Five Tips for Going on Site Visits

For any social science researcher, site visits are an important method to collect primary data. One of the things I enjoy the most about my work at Abt is going on site visits and meeting study partners face-to-face. While it’s exciting to get out in the field, there is a lot of preparation that goes into it—even after all the study documents are prepared. Here are my top five suggestions for researchers preparing to go on a site visit:

1. Give yourself enough time to travel. After my first few site visits for Abt—and at least six consecutive flights that were significantly delayed or canceled leaving me in a panic trying to get another flight out in time —I thought I had a travel curse. While no one can avoid weather issues, I now try to save myself some stress from delayed flights and mechanical problems by booking flights that have at least one or two other flight options later in the day. Similarly, when booking interviews across town, I use websites or apps to try to get a sense of what traffic is like throughout the day in the locations I’ll be traveling to and build in some buffer travel time.

2. Build in some flexibility to your schedule. Before going on a site visit, I always prepare a schedule of my day. Inevitably, my schedule often requires some changes after I arrive. If my site visit includes interviewing a certain number of program participants for evaluation purposes, I try to build in a few extra interviews to account for no-shows or last-minute cancelations. Even so, I may still come up short of my target number of interviews and have to do some on-site recruiting. When that happens, it’s helpful to have a list of alternative contacts handy.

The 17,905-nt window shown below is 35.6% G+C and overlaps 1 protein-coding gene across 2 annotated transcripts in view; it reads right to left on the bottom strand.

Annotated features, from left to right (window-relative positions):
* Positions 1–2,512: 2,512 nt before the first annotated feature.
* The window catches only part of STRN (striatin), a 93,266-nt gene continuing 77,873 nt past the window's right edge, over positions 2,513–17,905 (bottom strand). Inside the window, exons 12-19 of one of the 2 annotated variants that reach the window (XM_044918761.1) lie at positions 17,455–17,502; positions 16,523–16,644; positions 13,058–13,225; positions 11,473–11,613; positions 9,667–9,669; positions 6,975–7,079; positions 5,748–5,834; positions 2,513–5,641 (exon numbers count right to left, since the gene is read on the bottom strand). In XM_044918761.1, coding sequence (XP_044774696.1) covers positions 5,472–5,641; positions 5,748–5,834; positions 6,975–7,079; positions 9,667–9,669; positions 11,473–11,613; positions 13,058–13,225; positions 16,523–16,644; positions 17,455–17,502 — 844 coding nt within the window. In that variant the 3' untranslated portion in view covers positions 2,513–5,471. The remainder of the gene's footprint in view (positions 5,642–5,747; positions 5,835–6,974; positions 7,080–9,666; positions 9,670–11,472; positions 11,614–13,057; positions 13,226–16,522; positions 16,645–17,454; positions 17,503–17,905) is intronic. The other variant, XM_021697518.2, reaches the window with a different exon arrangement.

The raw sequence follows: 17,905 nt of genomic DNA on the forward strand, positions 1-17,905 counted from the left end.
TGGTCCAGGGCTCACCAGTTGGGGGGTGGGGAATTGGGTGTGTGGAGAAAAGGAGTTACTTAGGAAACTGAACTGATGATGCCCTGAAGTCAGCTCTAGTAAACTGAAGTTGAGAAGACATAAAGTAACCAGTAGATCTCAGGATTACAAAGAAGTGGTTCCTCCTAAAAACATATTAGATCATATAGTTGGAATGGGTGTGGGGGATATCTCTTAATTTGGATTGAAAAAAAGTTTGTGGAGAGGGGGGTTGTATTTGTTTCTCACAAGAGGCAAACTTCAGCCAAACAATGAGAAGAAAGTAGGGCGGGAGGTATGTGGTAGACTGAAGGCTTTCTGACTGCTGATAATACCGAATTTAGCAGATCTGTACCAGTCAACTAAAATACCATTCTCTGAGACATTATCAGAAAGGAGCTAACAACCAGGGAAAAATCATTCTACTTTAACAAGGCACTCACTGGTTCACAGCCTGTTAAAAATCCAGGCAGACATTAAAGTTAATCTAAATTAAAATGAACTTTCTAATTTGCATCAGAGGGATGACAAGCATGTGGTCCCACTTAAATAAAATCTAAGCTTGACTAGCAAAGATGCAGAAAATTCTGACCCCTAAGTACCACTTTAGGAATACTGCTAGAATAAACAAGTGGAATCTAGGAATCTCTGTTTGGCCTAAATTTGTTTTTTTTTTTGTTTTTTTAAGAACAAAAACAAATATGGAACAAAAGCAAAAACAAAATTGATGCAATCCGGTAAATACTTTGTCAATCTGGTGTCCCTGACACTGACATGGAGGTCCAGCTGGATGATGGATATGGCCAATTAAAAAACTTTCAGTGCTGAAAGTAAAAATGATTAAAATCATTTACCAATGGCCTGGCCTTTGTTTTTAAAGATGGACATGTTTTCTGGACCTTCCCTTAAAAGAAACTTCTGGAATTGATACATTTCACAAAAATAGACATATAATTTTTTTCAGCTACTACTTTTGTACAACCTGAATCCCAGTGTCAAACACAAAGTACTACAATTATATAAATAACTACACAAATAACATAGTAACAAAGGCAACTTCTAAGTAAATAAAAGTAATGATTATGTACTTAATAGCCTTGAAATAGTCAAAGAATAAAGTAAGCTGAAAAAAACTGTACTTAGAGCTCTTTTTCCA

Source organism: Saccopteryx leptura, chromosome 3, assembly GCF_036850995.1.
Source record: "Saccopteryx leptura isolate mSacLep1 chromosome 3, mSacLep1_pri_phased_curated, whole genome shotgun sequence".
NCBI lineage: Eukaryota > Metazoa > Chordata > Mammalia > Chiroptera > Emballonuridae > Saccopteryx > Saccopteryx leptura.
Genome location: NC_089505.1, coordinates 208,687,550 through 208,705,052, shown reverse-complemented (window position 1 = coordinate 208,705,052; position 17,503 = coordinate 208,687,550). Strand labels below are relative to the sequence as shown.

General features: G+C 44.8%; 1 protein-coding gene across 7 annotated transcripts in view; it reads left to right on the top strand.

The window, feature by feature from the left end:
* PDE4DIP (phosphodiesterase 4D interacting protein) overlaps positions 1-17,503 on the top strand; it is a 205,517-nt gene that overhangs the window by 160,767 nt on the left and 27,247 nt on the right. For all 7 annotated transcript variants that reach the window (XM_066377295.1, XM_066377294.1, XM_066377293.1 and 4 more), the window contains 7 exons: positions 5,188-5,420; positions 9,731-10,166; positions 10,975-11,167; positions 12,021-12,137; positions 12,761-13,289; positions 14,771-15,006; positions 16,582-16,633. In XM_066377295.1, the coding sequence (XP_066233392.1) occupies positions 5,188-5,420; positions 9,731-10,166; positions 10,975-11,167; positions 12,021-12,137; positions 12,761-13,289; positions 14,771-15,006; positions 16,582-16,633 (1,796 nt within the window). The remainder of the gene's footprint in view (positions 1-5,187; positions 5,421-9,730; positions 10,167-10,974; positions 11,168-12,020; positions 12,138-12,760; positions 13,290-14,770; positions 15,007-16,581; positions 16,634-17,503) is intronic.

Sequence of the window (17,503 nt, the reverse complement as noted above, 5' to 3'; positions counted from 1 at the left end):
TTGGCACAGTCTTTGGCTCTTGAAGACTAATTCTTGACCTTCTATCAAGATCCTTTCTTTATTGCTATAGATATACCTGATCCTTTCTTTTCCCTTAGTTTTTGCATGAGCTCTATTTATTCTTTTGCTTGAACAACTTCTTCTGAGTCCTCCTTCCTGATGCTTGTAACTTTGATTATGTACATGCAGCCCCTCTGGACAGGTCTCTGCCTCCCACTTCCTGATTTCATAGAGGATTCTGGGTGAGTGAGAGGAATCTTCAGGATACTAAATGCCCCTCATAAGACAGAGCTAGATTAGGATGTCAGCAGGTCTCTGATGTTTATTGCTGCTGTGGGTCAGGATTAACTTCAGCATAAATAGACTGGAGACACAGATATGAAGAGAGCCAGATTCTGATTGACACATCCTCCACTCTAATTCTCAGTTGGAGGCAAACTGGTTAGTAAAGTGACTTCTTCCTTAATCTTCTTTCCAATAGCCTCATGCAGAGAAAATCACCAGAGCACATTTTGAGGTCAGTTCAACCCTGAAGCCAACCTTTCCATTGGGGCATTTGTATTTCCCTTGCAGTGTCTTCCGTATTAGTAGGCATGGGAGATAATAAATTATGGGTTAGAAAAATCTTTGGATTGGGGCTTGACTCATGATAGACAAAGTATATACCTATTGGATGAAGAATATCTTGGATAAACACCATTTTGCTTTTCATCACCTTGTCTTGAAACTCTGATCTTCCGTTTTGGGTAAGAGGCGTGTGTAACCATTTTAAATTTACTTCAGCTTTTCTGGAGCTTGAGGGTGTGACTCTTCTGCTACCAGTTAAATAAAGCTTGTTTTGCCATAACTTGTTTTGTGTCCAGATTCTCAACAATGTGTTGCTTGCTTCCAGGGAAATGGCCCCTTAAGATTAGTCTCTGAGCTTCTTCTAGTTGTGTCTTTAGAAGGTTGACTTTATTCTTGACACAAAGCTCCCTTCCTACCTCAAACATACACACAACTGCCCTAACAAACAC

3. Prepare for technical glitches. I personally prefer working with electronic files whenever possible, but sometimes technology fails, and I need to rely on paper protocols and hand-written notes. In the event I can’t access Wi-Fi or the network drive, I make sure to save local copies of the blank interview protocols directly to my desktop. In the event my computer doesn’t work or I can’t find a place to plug in, I also make sure to have a few extra paper copies of each version of the interview protocol or survey that I may need. And I print out directions for how to get from one interview location to the next.

4. Practice taking notes. Even when I have a recording, I always try to jot down notes when conducting interviews, even if I have someone else with me on the interview specifically to take notes. If my team member is new to interviewing, I’ll consider asking him or her to do a practice round of note taking in real time. Afterwards I can provide feedback on the notes, such as the level of detail or how to listen for key concepts.

5. Enjoy the local fare. Take some time to enjoy the city you’re visiting. Ask for recommendations on where to go for dinner or, if you’ve got some extra time before your flight leaves, ask for can’t miss locations for site-seeing. After all, we are all in favor of work-life balance!   

There are a lot of things about traveling that we can’t predict, but with a little bit of preparation, we can try to make the bumps in the road a little smoother.
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